table of contents
btreplay - recreate IO loads recorded by blktrace
btreplay [ options ] <dev...>
The btrecord and btreplay tools provide the ability to record and replay IOs captured by the blktrace utility. Attempts are made to maintain ordering, CPU mappings and time-separation of IOs.
The blktrace utility provides the ability to collect detailed traces from the kernel for each IO processed by the block IO layer. The traces provide a complete timeline for each IO processed, including detailed information concerning when an IO was first received by the block IO layer — indicating the device, CPU number, time stamp, IO direction, sector number and IO size (number of sectors). Using this information, one is able to replay the IO again on the same machine or another set up entirely.
The basic operating work-flow to replay IOs would be something like:
Run blktrace to collect traces. Here you specify the
device or devices that you wish to trace and later replay IOs upon. Note:
the only traces you are interested in are QUEUE requests —
thus, to save system resources (including storage for traces), one could
specify the -a queue command line option to blktrace.
While blktrace is running, you run the workload that you
are interested in.
When the work load has completed, you stop the blktrace
utility (thus saving all traces over the complete workload).
You extract the pertinent IO information from the traces saved by
blktrace using the btrecord utility. This will parse
each trace file created by blktrace, and crafty IO descriptions
to be used in the next phase of the workload processing.
Once btrecord has successfully created a series of data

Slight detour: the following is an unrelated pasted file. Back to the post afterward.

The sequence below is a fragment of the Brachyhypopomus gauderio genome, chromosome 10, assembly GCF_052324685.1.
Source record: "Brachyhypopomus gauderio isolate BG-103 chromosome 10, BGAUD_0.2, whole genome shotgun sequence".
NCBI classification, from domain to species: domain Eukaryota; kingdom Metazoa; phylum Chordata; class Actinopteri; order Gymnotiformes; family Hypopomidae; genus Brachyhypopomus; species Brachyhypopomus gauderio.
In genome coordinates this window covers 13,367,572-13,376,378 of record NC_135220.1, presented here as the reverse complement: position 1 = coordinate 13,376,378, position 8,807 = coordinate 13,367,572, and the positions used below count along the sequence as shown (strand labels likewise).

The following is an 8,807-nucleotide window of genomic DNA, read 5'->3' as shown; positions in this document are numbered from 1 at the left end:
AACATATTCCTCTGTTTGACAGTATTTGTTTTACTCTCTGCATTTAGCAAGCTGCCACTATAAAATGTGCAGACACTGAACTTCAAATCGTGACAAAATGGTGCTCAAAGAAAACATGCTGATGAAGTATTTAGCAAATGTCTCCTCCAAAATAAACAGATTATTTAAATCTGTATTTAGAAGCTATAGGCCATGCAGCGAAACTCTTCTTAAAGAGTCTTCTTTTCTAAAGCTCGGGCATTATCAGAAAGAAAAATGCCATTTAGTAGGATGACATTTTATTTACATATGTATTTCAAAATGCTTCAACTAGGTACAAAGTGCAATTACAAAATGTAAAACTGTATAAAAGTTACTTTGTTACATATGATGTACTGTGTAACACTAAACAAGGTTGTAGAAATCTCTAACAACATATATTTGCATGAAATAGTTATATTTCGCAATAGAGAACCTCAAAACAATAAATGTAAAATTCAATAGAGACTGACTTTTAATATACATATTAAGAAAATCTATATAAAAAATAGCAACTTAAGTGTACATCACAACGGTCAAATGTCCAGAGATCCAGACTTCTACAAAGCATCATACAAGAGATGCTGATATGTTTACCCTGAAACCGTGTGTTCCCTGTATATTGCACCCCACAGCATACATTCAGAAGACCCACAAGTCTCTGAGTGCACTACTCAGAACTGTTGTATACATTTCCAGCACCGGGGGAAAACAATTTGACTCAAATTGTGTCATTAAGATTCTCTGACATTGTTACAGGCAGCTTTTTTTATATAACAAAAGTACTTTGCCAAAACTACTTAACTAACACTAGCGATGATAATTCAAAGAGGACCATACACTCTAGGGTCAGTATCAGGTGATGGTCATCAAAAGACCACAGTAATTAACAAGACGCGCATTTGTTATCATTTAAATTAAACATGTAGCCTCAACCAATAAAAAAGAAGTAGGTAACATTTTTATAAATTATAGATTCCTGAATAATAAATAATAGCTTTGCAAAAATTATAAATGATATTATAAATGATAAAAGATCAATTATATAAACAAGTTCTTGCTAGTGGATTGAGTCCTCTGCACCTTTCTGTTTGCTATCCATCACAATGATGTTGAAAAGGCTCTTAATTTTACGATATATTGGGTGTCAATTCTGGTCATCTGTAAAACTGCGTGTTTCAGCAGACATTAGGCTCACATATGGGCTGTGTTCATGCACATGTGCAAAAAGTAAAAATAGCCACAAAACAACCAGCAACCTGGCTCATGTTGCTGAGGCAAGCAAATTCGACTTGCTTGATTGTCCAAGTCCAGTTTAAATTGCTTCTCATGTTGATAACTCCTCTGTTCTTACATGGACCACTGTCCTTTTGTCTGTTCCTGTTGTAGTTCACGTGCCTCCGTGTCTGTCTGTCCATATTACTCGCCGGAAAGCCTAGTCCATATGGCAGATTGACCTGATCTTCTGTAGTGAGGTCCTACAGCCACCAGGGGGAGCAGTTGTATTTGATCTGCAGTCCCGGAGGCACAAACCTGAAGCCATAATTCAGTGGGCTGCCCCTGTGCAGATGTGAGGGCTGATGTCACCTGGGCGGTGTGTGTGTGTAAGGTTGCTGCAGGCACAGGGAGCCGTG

files to be processed, you can run the btreplay utility which
attempts to generate the same IOs seen during the sample workload phase.
Device identifier (taken directly from the device name of the
blktrace output file).
btrecord base name — by default ``replay''.
The CPU number (again, taken directly from the
blktrace output file name).
This option requires a single parameter that will override the default name (replay), and replace it with the specified value.
The device name on the recorded system (with the '/dev/'
removed). Example: /dev/sda would just be sda.
The device name on the replay system to use (again, without the
'/dev/' path prepended).
An example file for when one would map devices /dev/sda and /dev/sdb on the recorded system to dev/sdg and sdh on the replay system would be:
sda sdg sdb sdh
The only entries in the file that are allowed are these two element lines — we do not (yet?) support the notion of blank lines, or comment lines, or the like.
The utility allows for multiple -M options to be supplied on the command line.
In addition, btreplay will also output to stderr the names of the input files being processed.
btreplay was written by Alan D. Brunelle. This man page was created from the btreplay documentation by Bas Zoetekouw.
Report bugs to <email@example.com>
Copyright © 2007 Alan D. Brunelle, Alan D. Brunelle and
This is free software. You may redistribute copies of it under the terms of the GNU General Public License <http://www.gnu.org/licenses/gpl.html>. There is NO WARRANTY, to the extent permitted by law.
This manual page was created for Debian by Bas Zoetekouw. It was derived from the documentation provided by the authors and it may be used, distributed and modified under the terms of the GNU General Public License, version 2.
On Debian systems, the text of the GNU General Public License can be found in /usr/share/common-licenses/GPL-2.
The full documentation for btreplay can be found in
/usr/share/doc/blktrace on Debian systems.
blktrace (8), blkparse (1), btrecord (8)
|December 8, 2007||blktrace git-20071207142532|